Even with the same standard cartridge design, a wide range of customization potential exists from a selection of material components to the piping plan employed. Guidance on the selection of the components of the sealing system by the seal manufacturer is crucial to achieving the level of performance and overall reliability needed. This type customization can allow mechanical seals to stretch normal usage up to 30 to 60 months of MTBR rather than 24 months.
With this approach, the end users can be assured of receiving a sealing system that is designed for their specific application, form and function. The capability provides the end user with the knowledge required about the operation of the pump before it is installed. Guessing is not necessary regarding how the pump works or if it can handle the application.
While most process operators perform the same functions, the applications are not the same. Processes run at different speeds, different temperatures and different viscosities, with different operational procedures and different pump configurations.
Through the years, the mechanical seal industry has introduced significant innovations that have decreased the sensitivity of seals to varying operating conditions and led to an increase in reliability. This means that if an end user lacks monitoring instrumentation to provide warnings for vibration, temperature, bearing and motor loads, today’s seals, in most cases, will still perform their primary functions.
Through reliability engineering, material enhancements, computer-aided design and advanced manufacturing techniques, mechanical seals continue to prove their value and reliability. Despite changing emissions and containment control, and safety and exposure limits, seals have stayed ahead of the challenging requirements. That is why mechanical seals are still the preferred choice in the process industries.
Next Month: What are the current emission standards for valve packing?
We invite your questions on sealing issues and will provide best effort answers based on FSA publications. Please direct your questions to: email@example.com.
Pumps & Systems, April 2012
FSA—the Voice of the Fluid Sealing Industry
In 1933, 36 American and Canadian companies attended the inaugural meeting of the Mechanical Packing Association in New York. After changing its name to the Fluid Sealing Association in 1970, the organization has grown to represent more than 85 percent of the manufacturing capacity for North America.
The FSA has five divisions with a specific product technology focus: Mechanical Seal, Gasket, Compression Packing, Piping Systems Non-Metallic Expansion Joint and Ducting Systems Non-Metallic Expansion Joint.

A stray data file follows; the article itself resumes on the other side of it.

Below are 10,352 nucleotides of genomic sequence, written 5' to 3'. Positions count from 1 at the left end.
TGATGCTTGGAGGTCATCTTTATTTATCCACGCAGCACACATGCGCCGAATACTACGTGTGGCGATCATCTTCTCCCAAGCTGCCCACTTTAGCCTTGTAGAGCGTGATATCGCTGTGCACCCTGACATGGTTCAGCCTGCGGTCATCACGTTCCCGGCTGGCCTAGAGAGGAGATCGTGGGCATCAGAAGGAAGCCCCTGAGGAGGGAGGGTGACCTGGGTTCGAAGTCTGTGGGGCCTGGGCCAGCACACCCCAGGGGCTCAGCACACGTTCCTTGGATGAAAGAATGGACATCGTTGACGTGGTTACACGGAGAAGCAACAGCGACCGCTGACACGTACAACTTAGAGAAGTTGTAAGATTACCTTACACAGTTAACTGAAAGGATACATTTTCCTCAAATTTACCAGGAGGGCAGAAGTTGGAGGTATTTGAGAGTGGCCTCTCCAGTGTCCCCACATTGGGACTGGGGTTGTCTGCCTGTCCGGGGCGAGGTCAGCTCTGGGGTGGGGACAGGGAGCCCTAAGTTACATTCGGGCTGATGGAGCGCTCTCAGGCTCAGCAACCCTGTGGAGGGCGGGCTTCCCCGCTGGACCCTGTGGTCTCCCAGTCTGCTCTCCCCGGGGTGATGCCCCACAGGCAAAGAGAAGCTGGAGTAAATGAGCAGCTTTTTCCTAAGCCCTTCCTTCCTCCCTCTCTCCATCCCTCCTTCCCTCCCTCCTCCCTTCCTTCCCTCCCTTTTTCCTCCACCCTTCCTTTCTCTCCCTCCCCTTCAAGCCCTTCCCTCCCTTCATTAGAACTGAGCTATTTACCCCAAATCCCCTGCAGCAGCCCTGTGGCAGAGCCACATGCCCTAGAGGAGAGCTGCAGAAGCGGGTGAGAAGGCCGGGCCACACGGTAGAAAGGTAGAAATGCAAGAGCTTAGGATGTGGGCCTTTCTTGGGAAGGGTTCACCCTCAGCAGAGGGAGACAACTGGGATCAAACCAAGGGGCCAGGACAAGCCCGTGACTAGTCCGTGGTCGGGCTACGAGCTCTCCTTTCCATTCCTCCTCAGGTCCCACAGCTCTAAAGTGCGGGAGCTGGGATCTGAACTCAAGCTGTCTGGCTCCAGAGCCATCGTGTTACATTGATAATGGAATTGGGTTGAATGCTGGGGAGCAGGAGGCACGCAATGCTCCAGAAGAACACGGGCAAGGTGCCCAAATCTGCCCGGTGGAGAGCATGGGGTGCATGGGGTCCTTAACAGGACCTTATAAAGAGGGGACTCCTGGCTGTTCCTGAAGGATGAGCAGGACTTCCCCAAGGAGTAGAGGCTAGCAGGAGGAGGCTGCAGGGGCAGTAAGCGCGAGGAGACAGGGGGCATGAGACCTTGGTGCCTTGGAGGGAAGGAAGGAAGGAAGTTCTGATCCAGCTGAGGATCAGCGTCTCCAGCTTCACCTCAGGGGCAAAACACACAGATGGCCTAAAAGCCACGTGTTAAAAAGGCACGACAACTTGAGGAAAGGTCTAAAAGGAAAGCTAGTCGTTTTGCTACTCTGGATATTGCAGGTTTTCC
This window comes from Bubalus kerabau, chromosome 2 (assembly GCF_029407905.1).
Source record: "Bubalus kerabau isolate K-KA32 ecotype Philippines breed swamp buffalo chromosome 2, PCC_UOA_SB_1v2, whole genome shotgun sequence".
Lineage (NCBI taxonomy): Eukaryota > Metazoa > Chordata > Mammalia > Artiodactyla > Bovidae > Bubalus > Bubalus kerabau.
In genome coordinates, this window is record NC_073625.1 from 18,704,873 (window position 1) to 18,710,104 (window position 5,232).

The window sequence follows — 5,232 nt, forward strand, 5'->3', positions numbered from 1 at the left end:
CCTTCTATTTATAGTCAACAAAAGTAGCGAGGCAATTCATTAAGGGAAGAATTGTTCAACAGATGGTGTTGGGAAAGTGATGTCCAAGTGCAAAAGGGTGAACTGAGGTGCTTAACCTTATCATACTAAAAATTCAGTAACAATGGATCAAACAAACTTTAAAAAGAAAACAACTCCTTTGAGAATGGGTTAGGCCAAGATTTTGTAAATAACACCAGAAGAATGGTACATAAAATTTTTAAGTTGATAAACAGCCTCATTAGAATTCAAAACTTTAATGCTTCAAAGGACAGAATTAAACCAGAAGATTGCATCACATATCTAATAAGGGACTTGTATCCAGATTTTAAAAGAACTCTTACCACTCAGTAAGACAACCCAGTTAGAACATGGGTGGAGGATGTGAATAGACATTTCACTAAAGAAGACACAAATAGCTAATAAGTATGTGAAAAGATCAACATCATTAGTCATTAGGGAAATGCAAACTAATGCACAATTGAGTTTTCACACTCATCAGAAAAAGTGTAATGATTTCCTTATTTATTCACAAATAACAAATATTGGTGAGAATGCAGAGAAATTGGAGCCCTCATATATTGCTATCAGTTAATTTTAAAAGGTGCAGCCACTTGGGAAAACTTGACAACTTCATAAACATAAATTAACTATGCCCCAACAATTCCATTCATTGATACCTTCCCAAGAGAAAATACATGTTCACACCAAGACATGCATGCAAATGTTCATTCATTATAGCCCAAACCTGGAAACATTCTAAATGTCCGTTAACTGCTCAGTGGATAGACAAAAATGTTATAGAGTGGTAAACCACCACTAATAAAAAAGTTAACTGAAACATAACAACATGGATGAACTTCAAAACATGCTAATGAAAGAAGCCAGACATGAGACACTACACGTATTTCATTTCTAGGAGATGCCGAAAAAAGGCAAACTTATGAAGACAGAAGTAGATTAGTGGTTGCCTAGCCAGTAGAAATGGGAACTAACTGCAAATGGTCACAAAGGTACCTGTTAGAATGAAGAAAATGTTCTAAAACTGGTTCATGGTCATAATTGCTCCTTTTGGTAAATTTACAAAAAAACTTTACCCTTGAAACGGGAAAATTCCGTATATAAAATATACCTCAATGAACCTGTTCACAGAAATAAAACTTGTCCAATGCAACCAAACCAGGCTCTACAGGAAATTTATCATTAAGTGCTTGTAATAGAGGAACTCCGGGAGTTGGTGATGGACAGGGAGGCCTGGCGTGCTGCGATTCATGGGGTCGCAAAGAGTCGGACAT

The FSA publishes a quarterly newsletter for sealing industry professionals that includes the latest updates on education opportunities, publications and standards, technical articles and general industry news. If you are interested in receiving this electronic newsletter, send your name and email address to firstname.lastname@example.org. The next issue will feature information on the Compression Packing Division’s upcoming webinar on compression packing technology basics.
If you are having a problem with sealing gasketed joints, go to the FSA’s website (www.fluidsealing.com) for a new tool offered by the Gasket Division. A questionnaire is available for download to your computer. The form can be completed electronically and then forwarded by email directly to an FSA Gasket Division member, so that he/she may help you eliminate costly leaking flanges.
The initiatives of the Mechanical Seal Division include Sealing Systems Matter, which is based on an energy-driven total life cycle cost approach to sealing systems. The Life Cycle Cost Estimator software tool, part of Sealing Systems Matter, is a web-based tool for calculating and comparing pump seal life cycle costs. The software has recently been updated and is available for download from the FSA’s website or under the Seals topic at www.pump-zone.com. Publications from the Mechanical Seal Division include the Mechanical Seal Handbook, which served as the basis for the Hydraulic Institute’s publication, Mechanical Seals for Pumps: Application Guidelines.
Publications from the FSA’s other divisions include the popular joint ESA/FSA pamphlet Gasket Installation Procedures from the Gasket Division, the updated Compression Packing Technical Manual from the Compression Packing Division, Non-Metallic Expansion Joints and Flexible Piping Connectors Technical Handbook from the Piping Division and Ducting Systems Non-Metallic Expansion Joints Technical Handbook from the Ducting Division. These publications are available to purchase on the FSA’s website, www.fluidsealing.com. FSA industry standards are also available there for free download.
The FSA collaborates with several other organizations to fulfill its mission. Since 1999, it has collaborated with the ESA on several technical documents and recently completed a joint strategic planning session that calls for additional joint ventures. The FSA has also partnered with the Hydraulic Institute since 2007. The collaboration has included seminars, short course and joint work on publications and a series of webinars on mechanical seals.